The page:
The federal government is playing down speculation Australia's economy could be set to shrink. Assistant Treasurer Josh Frydenberg has pointed to the ASX 200 companies, of which 170 have reported to date ...
A roundup of trading on major world markets: NEW YORK - Nervous investors have sold down US stocks after surviving last week's turbulence, amid continued worries over the potential broader impact of China's ...
Joe Hockey will be hoping for some good news on the economy over the next few days to take the spotlight off his position as treasurer. Prime Minister Tony Abbott has thrown his full support behind his treasurer after a media report said two cabinet ministers had urged the Liberal leader to dump Mr Hockey should the party perform badly in the September 19 by-election in Canning. Mr Abbott says nobody has approached him with concerns about Mr Hockey.
The Australian market looks set to open lower after Wall Street fell with nervous investors selling down stocks amid continued worries over the potential impact of China's slowdown. At 0645 AEST on Tuesday, ...
Building approvals are expected to have risen in July, after they suffered their largest fall in almost a year the month before. Westpac economists said the June fall was overdone and should be reversed in July but expect dwelling approvals to eased in the coming months from the strong surge earlier this year.
The Reserve Bank is widely tipped to leave the cash rate unchanged at Tuesday's board meeting as new figures point to a sluggish economy. The central bank is expected to keep its key rate at a record low of two per cent for another month, although financial markets still see the risk of a cut to 1.75 per cent by the end of the year.
The Australian dollar has crept lower despite a weaker greenback and a spike in most commodities. At 0630 AEST on Tuesday, the currency was trading at 71.17 US cents, down from 71.42 cents on Monday. Overnight, ...
The Reserve Bank is expected to look through recent market turmoil and keep the cash rate unchanged for the foreseeable future. All 16 economists surveyed by AAP expect the RBA to keep the cash rate unchanged at its September meeting on Tuesday, and only three expect another cut before the middle of next year. The central bank cut its interest rate by a quarter of a percentage point in February and again in May, taking the cash rate to a new record low of two per cent.
Businesses are growing more confident, but still seem to be reluctant to back it up by investing in their operations. The latest Dun and Bradstreet Business Expectations survey shows that 61 per cent of businesses are more optimistic about their growth prospects than a year ago, while 31 per cent are less optimistic. The survey showed 29 per cent of businesses believe weak demand for their products and services is the largest barrier to growth, with 13 per cent saying a shortage of skilled workers is their main concern.
Streaming service Quickflix has launched a major review aimed at reviving its struggling business. The restructure is expected to take at least a month, but Quickflix says it will continue to deliver for its current customers. A partnership deal between Quickflix and Presto recently fell through, and another tentative deal to buy a Chinese film and TV company also failed to eventuate.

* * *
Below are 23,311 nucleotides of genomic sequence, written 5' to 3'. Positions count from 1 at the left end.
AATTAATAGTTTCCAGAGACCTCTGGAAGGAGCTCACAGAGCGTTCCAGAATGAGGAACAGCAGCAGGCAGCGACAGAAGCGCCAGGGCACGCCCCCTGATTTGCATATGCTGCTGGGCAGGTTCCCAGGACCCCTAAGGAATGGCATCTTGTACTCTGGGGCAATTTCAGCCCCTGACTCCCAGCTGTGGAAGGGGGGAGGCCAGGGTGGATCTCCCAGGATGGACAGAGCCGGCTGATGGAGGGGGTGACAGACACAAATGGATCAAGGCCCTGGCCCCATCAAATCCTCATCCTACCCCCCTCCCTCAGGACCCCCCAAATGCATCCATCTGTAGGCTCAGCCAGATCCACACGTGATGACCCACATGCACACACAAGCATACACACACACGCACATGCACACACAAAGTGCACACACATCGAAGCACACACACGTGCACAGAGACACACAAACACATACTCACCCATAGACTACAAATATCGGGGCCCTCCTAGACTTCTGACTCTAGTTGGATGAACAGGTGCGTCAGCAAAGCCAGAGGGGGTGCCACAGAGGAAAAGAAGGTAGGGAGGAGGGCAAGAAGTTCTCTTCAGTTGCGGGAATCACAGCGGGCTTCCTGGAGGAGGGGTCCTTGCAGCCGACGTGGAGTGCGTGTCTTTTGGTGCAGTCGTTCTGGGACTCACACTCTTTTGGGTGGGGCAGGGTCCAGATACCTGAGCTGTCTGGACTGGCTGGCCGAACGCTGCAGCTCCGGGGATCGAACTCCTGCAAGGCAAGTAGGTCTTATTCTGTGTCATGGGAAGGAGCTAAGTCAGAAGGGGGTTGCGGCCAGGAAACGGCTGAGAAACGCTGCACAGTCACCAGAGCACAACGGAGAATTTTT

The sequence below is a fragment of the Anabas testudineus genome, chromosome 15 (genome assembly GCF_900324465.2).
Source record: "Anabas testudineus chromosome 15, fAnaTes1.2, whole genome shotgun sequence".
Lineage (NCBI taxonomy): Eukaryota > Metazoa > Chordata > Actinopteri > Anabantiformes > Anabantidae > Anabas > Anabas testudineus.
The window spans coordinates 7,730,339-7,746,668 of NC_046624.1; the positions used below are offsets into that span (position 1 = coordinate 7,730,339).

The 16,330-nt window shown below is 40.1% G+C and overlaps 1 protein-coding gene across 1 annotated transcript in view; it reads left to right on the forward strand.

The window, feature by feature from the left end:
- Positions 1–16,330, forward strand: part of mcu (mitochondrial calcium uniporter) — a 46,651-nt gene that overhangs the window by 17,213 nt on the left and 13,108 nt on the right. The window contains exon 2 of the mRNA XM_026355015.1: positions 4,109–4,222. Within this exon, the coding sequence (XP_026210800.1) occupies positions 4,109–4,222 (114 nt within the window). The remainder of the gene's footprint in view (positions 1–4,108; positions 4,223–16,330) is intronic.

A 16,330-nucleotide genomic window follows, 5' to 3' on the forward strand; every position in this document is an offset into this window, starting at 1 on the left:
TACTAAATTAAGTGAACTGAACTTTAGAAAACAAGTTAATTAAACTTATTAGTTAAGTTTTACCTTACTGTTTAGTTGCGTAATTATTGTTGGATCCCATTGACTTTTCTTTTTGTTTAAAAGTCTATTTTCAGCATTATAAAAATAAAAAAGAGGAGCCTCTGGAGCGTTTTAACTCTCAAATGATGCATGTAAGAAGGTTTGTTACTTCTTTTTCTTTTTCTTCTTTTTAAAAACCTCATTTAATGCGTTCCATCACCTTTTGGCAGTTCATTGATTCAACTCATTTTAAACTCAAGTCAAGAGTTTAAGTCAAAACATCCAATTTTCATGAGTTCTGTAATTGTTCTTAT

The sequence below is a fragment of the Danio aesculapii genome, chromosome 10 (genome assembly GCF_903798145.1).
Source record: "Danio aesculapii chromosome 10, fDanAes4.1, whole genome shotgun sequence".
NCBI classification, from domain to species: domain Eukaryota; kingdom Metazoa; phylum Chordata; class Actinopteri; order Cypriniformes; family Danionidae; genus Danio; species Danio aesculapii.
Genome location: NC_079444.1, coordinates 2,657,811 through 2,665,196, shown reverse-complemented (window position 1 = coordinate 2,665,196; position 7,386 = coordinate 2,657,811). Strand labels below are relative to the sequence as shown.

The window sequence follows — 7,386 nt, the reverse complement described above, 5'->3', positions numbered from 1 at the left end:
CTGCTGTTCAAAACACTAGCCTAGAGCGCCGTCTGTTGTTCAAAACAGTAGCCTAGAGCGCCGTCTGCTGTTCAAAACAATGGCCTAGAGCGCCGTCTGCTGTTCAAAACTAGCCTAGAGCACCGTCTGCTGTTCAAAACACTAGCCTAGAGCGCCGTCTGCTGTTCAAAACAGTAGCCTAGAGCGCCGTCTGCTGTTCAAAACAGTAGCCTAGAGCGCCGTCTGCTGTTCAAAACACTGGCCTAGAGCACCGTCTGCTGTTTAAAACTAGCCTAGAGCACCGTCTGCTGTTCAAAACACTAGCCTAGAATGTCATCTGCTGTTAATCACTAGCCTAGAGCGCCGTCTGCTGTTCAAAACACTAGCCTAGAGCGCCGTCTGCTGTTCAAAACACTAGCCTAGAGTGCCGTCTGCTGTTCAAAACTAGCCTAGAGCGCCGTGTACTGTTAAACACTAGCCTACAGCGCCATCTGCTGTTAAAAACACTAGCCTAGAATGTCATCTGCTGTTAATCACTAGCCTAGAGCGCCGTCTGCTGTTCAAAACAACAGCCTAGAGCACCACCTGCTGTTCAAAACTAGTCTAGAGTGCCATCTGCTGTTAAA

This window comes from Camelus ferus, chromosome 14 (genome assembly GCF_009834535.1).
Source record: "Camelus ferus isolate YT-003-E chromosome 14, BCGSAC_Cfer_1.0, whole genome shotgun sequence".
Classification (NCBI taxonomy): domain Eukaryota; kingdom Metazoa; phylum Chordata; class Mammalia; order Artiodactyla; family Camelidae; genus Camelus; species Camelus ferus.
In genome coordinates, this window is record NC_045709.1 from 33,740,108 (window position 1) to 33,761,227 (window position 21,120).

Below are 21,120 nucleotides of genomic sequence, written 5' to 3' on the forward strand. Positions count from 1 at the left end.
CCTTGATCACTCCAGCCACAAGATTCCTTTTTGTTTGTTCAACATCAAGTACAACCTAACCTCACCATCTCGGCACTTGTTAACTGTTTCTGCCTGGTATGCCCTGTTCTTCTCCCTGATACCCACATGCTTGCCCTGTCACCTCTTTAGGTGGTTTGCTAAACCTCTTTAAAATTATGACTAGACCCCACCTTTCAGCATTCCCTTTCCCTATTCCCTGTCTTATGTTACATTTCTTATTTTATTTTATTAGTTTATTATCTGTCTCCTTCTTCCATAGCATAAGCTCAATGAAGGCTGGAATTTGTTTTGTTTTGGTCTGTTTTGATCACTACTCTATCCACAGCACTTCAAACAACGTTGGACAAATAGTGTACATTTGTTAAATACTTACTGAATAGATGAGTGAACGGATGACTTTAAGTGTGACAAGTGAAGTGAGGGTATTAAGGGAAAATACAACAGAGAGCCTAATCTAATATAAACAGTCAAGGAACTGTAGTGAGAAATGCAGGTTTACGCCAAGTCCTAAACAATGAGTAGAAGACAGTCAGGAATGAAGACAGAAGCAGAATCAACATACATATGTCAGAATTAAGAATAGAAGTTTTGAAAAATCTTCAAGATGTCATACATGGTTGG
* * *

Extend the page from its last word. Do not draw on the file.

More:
Clive Palmer's Mineralogy has launched fresh legal action against Chinese-owned enterprise CITIC over claims it owes the Australian company $10 billion in damages. The Palmer United Party founder announced on Monday that proceedings had been filed in the Supreme Court of Western Australia to claim the "net present value" of royalties owed by CITIC. Mr Palmer said the foreign company had shipped up to $500 million worth of iron ore concentrate without meeting its contractual obligations.
The Australian dollar has been weighed down by a looming interest rate hike in the US and concerns about the local economy. Over the weekend, US central bankers urged the Federal Reserve to raise their interest rate in September. IG chief market strategist Chris Weston said the Australian dollar was also impacted by disappointing business data, and anticipation of the Reserve Bank of Australia's board meeting on Tuesday.
The Australian share market has closed one per cent lower as investors fretted over the possibility the US Federal Reserve could soon raise interest rates. Federal Reserve vice chairman Stanley Fischer said over the weekend that the US central bank would not wait for inflation to hit two per cent before tightening policy. "It (a rates rise in the US) could signal the end of the easy-money party that we've seen come out of the GFC, and it would be the first rates hike in eight years," he said.
Bond futures prices surged on new concerns about the local and Chinese economies, Nomura rates strategist Andrew Ticehurst said. "That reflects weakness in Chinese equity markets and downward revisions to Wednesday's GDP (gross domestic product) figures," he said. Estimated business inventories, seasonally adjusted, were flat in the June quarter, following a 0.6 per cent rise in the three months to March, the Australian Bureau of Statistics said on Monday.
The Australian share market has closed one per cent lower as investors fretted over the possibility that the US Federal Reserve could soon raise interest rates. Over the weekend, Federal Reserve vice-chairman Stanley Fischer said the US central bank would not wait for US inflation to hit two per cent before tightening policy. OptionsXpress market analyst Ben Le Brun said Mr Fischer's comments had unnerved investors, sending the US futures market lower and pushing Asian markets into the red.